The magic of editing: removing the weirdness

We are now edging into territory where I am a bit more knowledgeable than the previous topics… modeling and photography are new to me, but graphic design is something that I’ve done in the past and made a reasonable wage at! I’m pretty much self taught on the design side, but I know my way around the Adobe Creative Suite (including Photoshop) well enough.

My photoediting process is three steps: getting rid of the weird stuff, cropping and making it pretty. The first step isn’t always necessary, but occasionally there’s weird stuff in the photo; Lucy’s tail, or perhaps I’m standing too close to the china cabinet and its in the shot. I’ll just edit those out. I try to keep my photos as real-life as possible, but I occasionally edit out other stuff as well to avoid having to take any more photos and/or to make things look the way they do in real life. Three most common edits are replacing my eyeballs from one picture to the other: if everything in the pose is fine but I’m shifty eyed or squinting, I’ll grab eyeballs from a better photo and put those in the shot. I also get rid of weird blemishes – like I just had a giant bruise on my arm from losing a battle with the basset hound. Finally, if the shot’s fine except for one weird thing – like my hair hanging over my face or the line of the garment poking out where it doesn’t in the rest of the photos I might use the picture and get rid of the weirdness. I don’t make the garments look ‘better’ than real life (aka, glossing over my poor technique or construction), I just make it look ‘like’ it does in real life. For those of you who want to do this and have Photoshop, I most frequently use the clone stamp (to erase blemishes) and the rectangular marquee tool (to remove stuff from the background.)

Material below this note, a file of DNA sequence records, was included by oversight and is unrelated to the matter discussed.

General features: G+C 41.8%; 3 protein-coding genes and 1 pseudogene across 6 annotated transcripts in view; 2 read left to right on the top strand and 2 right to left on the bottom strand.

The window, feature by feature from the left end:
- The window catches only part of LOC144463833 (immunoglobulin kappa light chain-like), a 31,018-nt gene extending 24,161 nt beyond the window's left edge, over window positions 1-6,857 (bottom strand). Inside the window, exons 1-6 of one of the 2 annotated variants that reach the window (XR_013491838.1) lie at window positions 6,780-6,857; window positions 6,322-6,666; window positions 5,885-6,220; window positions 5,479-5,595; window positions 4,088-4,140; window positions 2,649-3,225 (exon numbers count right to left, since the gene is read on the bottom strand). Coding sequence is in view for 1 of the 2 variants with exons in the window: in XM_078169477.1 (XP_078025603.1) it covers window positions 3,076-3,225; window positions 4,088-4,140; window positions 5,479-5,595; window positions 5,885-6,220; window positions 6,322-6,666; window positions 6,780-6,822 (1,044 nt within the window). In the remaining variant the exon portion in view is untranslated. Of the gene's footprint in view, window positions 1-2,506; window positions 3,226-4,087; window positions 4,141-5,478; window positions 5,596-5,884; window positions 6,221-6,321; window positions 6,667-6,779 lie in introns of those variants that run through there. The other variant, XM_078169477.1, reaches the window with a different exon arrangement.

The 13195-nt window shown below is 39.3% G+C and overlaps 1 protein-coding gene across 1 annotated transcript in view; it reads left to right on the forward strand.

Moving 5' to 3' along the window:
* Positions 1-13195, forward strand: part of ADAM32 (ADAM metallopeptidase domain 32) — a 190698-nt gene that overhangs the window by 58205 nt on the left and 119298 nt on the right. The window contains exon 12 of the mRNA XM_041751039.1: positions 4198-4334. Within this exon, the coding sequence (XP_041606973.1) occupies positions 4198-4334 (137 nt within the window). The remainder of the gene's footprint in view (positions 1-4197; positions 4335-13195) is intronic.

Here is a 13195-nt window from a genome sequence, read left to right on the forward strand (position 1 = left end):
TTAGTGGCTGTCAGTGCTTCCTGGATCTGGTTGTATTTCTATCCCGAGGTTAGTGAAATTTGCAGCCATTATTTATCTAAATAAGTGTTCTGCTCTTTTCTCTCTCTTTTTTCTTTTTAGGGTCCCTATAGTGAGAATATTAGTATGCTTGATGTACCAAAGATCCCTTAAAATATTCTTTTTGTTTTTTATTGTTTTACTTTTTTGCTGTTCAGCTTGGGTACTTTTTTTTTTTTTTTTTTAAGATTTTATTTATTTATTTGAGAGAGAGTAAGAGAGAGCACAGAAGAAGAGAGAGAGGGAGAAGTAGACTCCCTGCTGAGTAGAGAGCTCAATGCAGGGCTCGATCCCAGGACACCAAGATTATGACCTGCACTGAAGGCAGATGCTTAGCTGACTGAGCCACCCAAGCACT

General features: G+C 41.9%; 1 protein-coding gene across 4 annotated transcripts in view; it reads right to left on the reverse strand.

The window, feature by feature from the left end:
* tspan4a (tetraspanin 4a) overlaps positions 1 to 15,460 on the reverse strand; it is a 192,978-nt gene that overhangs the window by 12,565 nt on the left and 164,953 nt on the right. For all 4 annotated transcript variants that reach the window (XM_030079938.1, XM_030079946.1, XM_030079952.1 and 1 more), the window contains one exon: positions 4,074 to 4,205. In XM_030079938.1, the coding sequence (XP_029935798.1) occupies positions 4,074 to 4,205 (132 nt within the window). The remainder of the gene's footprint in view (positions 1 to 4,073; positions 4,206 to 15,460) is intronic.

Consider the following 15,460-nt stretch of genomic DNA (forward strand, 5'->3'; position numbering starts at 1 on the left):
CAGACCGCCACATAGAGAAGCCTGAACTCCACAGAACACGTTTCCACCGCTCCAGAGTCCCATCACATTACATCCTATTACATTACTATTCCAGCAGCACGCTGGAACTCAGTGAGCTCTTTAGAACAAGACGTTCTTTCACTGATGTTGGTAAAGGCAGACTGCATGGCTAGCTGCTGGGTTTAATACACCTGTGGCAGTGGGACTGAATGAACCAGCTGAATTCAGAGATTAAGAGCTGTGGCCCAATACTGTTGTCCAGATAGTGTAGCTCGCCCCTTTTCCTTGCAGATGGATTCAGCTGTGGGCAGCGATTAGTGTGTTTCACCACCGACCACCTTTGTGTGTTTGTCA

Here’s an example of removing the weird stuff – on the left is the before photo with the stuff to be removed circled in pink – furniture in the shot, my bra strap (although, one could argue the bra strap is a sign on bad construction of the shirt! I just don’t like my undies showing online!) and another bruise on my leg!


Cropping basics

Once I’ve cleaned up the photo, I crop it. I don’t spend a lot of time thinking about the cropping, but I do like to have the subject of the photo off center a bit. I also will crop in tight to accentuate different details. I’ve been experimenting more with cropping whole swaths of the outfit (or my head!) out of the photo and I love the results, but since I primarily blog to show what I’ve been sewing I don’t do a whole lot of that type of cropping! Here’s some before and afters of some of my recent crops that I liked –